We bought a home in 3/12. We had a home inspection that found nominal issues. In May when trying to run the hvac unit we found out it doesnt work and has several installation issues. We pushed the selling real estate agent to find out who installed the system as it was brand new but we never got paperwork on it. He found out from the seller who installed it. The installer was not licensed. The homeowner (a house flipper) did not pull permits to install the system even thought there was no previous existing system. Therefore an incorrectly sized and improperly installed system is in the house with no warranty on it. I have been going after the installer to pay for a new one, however, I want to know what liability if any the homeowner had for selling under these conditions. It has been stated by the installer that he knowingly did not put in the correct insulation, and didnt follow code because the owner told him to "do the cheapest job".Who is really liable and what can I do to recoup the money I have spent to date (both in numerous tech visits and electric bills to run window units) and to pay for replacing my system?I am in fairfax, va
State/Country relating to question: Virginia
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Good morning. A buyer would absolutely have a claim against the seller in this situation. The seller is obligated to disclose anything the seller knows orshould have known that a reasonable buyer would consider material in making thedecision whether or not to buy the property. This clearly qualifies assomething that should have been disclosed. A buyer in thisposition would want to send them a certified, return receipt requested letterdetailing the problem and demanding that the seller pay for the remediation ofthe problem and all of buyer's damages resulting therefrom within a short specified period of time;and inform them that if such demand is not timely complied with, there will beno choice but to file a suit against them for damages. The letter would want tomake sure to specifically mention that this claim will be filed not only as abreach of contract case, but also as a deceptive trade practice action, whichwill entitle one to not only to actual damages, but also an additional amountequal to 3 times that as punitive damages. That should provide plenty ofincentive to comply with your demands; but, if it does not, a suit should befiled.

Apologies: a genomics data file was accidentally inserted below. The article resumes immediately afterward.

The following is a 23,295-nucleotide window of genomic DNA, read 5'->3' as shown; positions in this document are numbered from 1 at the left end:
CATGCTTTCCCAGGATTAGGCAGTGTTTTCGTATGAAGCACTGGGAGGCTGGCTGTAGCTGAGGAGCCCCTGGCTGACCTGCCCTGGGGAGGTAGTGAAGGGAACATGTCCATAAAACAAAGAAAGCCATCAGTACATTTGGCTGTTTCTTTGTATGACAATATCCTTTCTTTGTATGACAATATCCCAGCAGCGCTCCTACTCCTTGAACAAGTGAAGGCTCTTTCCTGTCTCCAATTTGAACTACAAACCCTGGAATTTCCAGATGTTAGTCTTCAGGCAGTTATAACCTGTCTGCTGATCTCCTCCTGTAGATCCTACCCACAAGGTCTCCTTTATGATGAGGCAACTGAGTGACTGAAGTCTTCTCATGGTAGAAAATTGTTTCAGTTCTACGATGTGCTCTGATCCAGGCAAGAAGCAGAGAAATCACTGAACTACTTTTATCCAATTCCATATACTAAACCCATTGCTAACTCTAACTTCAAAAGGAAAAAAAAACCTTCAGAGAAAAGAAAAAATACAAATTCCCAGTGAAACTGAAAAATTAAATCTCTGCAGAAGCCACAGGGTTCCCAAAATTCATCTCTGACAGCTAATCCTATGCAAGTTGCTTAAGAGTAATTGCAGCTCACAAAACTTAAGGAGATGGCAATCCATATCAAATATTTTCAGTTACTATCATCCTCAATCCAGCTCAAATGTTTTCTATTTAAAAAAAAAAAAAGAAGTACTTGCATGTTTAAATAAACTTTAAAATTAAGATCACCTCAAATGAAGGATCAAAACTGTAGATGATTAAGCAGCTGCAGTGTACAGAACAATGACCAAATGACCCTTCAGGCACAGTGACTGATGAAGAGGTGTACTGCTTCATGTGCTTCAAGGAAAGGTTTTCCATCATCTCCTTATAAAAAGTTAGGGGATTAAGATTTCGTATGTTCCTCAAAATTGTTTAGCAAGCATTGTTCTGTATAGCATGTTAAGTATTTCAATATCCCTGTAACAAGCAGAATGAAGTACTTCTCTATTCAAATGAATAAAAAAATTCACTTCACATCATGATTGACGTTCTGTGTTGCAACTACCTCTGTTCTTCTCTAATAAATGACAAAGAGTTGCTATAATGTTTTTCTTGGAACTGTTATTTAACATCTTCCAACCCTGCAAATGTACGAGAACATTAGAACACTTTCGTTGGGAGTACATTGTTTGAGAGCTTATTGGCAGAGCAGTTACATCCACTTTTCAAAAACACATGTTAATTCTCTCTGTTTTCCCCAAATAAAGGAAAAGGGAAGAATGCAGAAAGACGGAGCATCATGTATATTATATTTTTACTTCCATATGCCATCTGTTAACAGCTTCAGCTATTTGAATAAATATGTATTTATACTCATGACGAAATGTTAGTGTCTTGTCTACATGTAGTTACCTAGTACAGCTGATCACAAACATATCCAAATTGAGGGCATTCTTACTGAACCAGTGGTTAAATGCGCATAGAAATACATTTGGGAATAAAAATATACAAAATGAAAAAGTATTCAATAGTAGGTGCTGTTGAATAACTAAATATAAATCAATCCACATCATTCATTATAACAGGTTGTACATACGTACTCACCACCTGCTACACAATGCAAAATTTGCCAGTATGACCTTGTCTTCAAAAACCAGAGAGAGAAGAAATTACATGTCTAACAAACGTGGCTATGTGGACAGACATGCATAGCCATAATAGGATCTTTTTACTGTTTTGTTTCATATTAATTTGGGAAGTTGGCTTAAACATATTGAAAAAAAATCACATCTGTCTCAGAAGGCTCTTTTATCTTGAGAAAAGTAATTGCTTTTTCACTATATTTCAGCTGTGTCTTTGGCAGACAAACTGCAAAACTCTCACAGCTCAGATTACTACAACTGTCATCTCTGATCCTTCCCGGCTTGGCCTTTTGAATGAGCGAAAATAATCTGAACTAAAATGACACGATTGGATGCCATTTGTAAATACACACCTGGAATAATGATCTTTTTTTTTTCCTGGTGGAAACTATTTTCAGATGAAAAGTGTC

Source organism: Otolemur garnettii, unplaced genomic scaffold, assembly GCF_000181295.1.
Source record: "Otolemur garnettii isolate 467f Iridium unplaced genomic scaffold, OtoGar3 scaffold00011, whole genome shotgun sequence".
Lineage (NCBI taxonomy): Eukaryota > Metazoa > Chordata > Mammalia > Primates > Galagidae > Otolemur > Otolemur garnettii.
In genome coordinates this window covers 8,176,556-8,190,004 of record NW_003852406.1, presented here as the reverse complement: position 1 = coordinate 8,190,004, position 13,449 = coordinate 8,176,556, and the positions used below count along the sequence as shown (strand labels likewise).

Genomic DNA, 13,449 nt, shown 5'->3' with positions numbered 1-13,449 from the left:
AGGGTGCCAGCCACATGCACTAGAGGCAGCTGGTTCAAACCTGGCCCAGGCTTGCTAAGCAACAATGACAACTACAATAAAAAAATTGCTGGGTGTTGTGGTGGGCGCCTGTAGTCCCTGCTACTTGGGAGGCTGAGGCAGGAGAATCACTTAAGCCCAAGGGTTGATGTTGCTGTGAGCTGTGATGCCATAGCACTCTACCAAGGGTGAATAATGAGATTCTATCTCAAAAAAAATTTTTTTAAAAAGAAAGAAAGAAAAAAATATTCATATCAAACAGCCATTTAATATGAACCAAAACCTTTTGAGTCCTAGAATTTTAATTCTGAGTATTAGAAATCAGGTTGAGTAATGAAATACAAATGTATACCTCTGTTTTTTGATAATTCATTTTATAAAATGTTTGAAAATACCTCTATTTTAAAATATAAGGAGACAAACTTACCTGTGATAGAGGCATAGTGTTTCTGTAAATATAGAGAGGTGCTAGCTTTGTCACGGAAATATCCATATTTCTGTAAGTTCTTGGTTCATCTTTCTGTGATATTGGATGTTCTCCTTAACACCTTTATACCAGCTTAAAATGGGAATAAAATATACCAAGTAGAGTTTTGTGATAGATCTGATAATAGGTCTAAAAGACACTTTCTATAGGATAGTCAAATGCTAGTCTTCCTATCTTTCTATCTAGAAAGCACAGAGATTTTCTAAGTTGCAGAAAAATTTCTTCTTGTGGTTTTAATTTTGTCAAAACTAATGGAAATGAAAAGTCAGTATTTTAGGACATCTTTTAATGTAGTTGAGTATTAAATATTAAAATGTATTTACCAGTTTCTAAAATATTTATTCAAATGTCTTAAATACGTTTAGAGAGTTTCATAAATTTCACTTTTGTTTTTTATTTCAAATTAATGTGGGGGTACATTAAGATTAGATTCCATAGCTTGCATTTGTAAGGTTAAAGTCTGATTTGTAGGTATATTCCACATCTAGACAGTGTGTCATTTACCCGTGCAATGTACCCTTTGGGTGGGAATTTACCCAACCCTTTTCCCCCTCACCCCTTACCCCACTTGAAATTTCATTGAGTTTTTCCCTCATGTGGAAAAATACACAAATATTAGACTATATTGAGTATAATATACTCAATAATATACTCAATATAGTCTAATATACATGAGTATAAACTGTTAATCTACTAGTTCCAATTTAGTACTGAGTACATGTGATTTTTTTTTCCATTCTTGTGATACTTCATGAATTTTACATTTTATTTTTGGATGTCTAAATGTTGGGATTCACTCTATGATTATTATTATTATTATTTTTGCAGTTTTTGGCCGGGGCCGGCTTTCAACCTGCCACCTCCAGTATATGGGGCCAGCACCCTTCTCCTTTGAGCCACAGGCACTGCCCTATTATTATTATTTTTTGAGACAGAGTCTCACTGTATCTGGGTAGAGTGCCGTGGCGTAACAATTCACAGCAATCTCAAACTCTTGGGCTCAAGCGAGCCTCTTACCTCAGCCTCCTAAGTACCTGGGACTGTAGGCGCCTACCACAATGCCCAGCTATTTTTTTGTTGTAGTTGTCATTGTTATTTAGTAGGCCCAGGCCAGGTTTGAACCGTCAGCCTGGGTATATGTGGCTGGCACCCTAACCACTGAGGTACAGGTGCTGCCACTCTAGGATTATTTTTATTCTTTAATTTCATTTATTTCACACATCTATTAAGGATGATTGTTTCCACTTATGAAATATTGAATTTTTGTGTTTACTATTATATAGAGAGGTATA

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Thanks for allowing meto be of service to you. Please be aware that the information provided here isnot legal advice. Rather it is simply general information. All states have intricacies in their lawsand any information given is simply information only and specifically is notintended to be, nor does it constitute, legal advice. This communication doesnot establish an attorney-client relationship with you. I hope this answer has been helpful to you.
Texas lawyer for 32 years; Also RE developer
would he be compelled to disclose because he knew a non-licensed hvac tech installed the system and there would be no Warranty? OR because he should have known the system was installed incorrectly?
These reasons combined. The fact that he used a non-licensed tech is going to impute knowledge that it would likely be installed incorrectly.
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